Another consistent group of families of the Ghiringhelli are found in nearby Gazzada where they had the ius patronatus of the church of Santa Maria Assunta. This little church was built through the will of Antoniotto Ghiringhelli. In his will, probated on 18 March 1488, he ordered that a chapel should be erected for which he left 125 florins, additionally he bestowed sufficient property on the church to enable a priest to celebrate Mass there three times a week, including Sundays, in perpetuity, for the benefit of the villagers to save them the discomfort of having to go to Schiano. The property he left for this purpose consisted of rental income in perpetuity and scattered small parcels of land in the territories of Travano, Castronno, Albizzate, Sumirago, and Caidate.
He assigned the ius patronatus to the descendents of his brother Giovanni and to Fillipo and Bernardo, sons of his other brother Luigi, leaving the preference to the eldest. In the case of failure of their line, he willed that the ius patronatus was to go to the descendants of Giovanni Ghiringhelli of Bellinzona and to the three brothers Giovanni, Antonio, and Pedrono Ghiringhelli of Brissago.

Amongst the decrees of Archbishop Cardinal Carlo Borromeo, who visited Gazzada on 27 June 1574, there is an order to the parish priest to re-implement the legacy bequeathed by Antonio Ghiringhelli in which he willed that annually, on the eve of the feast of St. Anthony (his patronymic saint), 28 staia11  of millet and rye were to be distributed to the poor.

Peter Ghiringhelli, B.A.(Hons), M.A.

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1. de Gilingelli
The name is pronounced with two hard Gs as in 'ghost', in classical Latin the letter G had this hard sound. In the early documents the name appears in a variety of spellings:

        de Gilingelli          1097
        Giringelli               1177
        Girengelli               1225
        Ghiringhellus        13th century, a Latinised form
        Ghiringhellis        1377
        Ghiringhelli          14th century

Note that Ghiringhello is the singular of the plural Ghiringhelli (the Italian custom in surnames is to name the 'house', i.e., Joseph Greens rather than the singular Joseph Green Giuseppe Verdi.

2. PodestÓ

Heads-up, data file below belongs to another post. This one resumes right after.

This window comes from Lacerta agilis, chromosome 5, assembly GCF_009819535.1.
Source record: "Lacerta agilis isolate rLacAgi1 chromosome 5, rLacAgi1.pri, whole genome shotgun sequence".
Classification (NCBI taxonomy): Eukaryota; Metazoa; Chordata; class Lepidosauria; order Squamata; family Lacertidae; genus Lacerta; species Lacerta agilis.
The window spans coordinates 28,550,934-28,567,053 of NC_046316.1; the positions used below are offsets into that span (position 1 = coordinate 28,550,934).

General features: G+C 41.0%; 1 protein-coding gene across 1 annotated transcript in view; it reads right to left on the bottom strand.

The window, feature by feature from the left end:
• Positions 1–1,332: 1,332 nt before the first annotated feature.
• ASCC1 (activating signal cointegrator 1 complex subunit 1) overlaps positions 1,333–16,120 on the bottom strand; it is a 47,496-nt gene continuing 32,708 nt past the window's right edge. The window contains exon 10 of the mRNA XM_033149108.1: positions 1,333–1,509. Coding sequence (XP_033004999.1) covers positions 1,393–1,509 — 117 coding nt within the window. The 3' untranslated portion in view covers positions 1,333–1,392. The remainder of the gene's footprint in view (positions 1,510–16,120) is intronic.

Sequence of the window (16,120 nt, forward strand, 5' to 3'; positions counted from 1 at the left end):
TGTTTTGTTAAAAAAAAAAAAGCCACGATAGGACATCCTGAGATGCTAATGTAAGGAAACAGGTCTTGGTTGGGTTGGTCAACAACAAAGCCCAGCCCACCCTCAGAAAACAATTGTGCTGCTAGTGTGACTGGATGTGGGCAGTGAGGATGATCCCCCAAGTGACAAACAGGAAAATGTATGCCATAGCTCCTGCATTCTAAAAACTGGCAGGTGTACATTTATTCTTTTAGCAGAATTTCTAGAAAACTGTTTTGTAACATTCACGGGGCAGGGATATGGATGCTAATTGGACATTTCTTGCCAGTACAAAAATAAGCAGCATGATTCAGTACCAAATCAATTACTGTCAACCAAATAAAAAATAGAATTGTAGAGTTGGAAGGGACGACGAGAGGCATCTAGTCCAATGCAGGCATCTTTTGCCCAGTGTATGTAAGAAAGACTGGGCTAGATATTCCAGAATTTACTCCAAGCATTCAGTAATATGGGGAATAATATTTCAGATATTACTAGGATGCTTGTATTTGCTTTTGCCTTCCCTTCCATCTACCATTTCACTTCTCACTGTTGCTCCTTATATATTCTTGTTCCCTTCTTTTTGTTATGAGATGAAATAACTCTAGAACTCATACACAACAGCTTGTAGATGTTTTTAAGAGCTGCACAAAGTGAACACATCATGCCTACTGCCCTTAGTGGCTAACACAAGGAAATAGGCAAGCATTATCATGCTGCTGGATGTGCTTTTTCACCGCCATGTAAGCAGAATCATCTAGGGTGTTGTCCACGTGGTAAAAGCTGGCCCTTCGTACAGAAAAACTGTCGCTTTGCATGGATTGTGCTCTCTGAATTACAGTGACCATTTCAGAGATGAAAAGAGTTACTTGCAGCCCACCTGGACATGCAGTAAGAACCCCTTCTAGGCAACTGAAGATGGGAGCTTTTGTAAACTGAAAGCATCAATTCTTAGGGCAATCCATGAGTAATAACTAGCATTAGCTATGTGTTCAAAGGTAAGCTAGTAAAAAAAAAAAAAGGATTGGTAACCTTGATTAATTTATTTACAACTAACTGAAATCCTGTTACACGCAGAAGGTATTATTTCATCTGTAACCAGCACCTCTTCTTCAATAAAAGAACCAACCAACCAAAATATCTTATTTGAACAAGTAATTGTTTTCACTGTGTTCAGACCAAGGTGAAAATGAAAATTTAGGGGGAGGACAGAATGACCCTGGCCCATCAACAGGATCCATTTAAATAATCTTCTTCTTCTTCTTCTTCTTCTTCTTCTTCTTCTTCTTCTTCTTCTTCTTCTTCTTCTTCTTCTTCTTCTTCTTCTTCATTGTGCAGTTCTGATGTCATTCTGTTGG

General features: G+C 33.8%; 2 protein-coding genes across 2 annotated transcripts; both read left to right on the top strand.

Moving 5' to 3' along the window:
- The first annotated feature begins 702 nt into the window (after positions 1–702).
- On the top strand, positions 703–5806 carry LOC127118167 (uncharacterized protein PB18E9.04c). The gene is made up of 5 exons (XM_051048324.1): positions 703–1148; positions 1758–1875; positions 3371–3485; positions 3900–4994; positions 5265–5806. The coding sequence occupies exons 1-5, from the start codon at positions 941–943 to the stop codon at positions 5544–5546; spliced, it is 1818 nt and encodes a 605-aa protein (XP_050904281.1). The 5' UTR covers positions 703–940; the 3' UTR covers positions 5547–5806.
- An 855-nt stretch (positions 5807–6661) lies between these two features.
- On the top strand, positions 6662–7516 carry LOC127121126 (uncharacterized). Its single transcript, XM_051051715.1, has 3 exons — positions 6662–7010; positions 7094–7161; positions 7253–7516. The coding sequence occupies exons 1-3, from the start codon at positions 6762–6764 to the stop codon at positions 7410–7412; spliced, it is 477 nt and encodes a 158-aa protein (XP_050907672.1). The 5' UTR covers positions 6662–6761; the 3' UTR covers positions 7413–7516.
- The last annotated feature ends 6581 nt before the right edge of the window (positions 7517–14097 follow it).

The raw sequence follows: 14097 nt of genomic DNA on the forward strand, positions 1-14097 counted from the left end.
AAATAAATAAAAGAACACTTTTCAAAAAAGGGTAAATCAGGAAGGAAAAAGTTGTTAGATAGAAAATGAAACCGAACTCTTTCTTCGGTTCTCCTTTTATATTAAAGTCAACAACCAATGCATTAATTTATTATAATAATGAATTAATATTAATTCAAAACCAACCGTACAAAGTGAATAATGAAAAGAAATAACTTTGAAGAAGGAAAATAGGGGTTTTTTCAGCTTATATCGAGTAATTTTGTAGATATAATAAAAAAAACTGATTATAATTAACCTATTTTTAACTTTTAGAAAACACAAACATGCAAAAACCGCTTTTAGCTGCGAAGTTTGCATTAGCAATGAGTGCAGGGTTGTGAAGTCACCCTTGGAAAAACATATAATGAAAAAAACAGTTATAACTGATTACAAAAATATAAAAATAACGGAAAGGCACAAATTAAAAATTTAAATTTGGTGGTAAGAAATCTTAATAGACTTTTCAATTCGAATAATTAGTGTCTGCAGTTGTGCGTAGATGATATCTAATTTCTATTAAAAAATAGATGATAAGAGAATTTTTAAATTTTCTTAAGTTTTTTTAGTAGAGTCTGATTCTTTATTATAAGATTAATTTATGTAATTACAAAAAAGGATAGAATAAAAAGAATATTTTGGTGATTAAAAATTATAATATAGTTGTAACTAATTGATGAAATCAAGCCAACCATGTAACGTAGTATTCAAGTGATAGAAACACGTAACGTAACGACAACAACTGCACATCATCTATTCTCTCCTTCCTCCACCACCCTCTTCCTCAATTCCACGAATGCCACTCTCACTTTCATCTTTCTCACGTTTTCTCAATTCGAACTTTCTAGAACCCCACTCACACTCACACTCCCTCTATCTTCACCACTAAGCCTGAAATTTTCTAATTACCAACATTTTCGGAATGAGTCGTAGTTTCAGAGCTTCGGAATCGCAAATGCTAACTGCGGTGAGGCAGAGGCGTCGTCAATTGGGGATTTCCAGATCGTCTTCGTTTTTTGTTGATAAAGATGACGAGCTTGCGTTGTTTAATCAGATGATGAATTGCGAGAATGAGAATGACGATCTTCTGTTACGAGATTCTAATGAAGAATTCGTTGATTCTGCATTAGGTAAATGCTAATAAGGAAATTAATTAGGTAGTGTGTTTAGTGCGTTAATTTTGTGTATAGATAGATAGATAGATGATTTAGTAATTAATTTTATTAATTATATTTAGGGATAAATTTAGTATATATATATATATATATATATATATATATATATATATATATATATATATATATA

PodestÓ were powerful medieval mayors. Imposed by the Emperor Barbarossa at the Diet of Romcaglia in 1154, first bitterly opposed then, after the Battle of Legnano, freely adopted as a way of ending endemic strife. The podestÓ or head of state was the supreme magistrate, part judge, part policeman, whose duty it was to maintain order with a strong hand during his single year of office. He was always chosen from another city to maintain impartiality. He was not allowed to bring his wife nor any relative and he was forbidden to eat with any citizen. In return for these restrictions he had a free hand and in the last resort could proceed with his guard to the demolition of towers and strongholds. After his term of office he had to remain in the city for 50 days in case any charges were brought against him. Such was the intention, in fact the monopoly of podestÓ quickly fell to a few powerful families and the heads of factions, and often they were Ducal appointees.

3. Dominus
Lord. The title Dominus was also derived from possession of an important stronghold. For example, Count Pietro Gaetani, the nephew of Pope Boniface VIII, bought the Torre dei Conti, in Rome, from Riccardo Anibaldi in 1301 and called himself from that time Dominus Miliciarium Urbis.

4. Referendary
A title given to an official who dealt with petitions and requests.

5. capitanato della caccia
Official in charge of the ducal hunt, also his area of giurisdiction.

6. baliaggio
The sphere of competence of the knights of a military order.

7. vavasour
A vavasour is a person holding his lands not directly from the crown but from a vassal of the crown, usually from a baron.

8. Trivulziana
One of the principal libraries of the city of Milan, Italy, lodged in the Castello Sforzesco. The city archives are kept there. The Trivulziana Web Page  , but no English text available.

9. Arms
In heraldry there are two 'metals' or (gold) = yellow and argent (silver) = white, and seven 'colours'. The colours, in order of frequency, are gules (red), azure (blue), vert (green), sable (black) orange (orange) and, very occasionally, an additional two: purpure (purple, a mixture of red and blue)and tenne (brown). A 'metal' had to appear at least once, and had to alternate with 'colours', no two colours being permitted to appear adjacent to each other. Because of these heraldic rules the antiquity of a shield is revealed by its simplicity, as time progressed they became more and more ornate in trying to abide to the basic rules. Hence the introduction later of furs ermine, ermines, and erminois, and other patterns. In heraldry proper the patterns are of no significance. Blazon is the heraldic technical term for a description of a coat of arms, from an old French word, blason, for shield. Paly is the heraldic technical term for vertical divisions. The blazon of the Ghiringhelli arms is 'Paly of six or and azure'.

10. ius patronatus
The heredetary rights and privileges bestowed on the founder of a church or benefice by the eccesiastical authorities.

11. staia
The plural of staio. An old northern and central Italian measure of capacity, no longer in use, for measuring grain. It varied in different localities. In Toscana a staio equalled 24 litres; in Milan, 19; in Parma 47.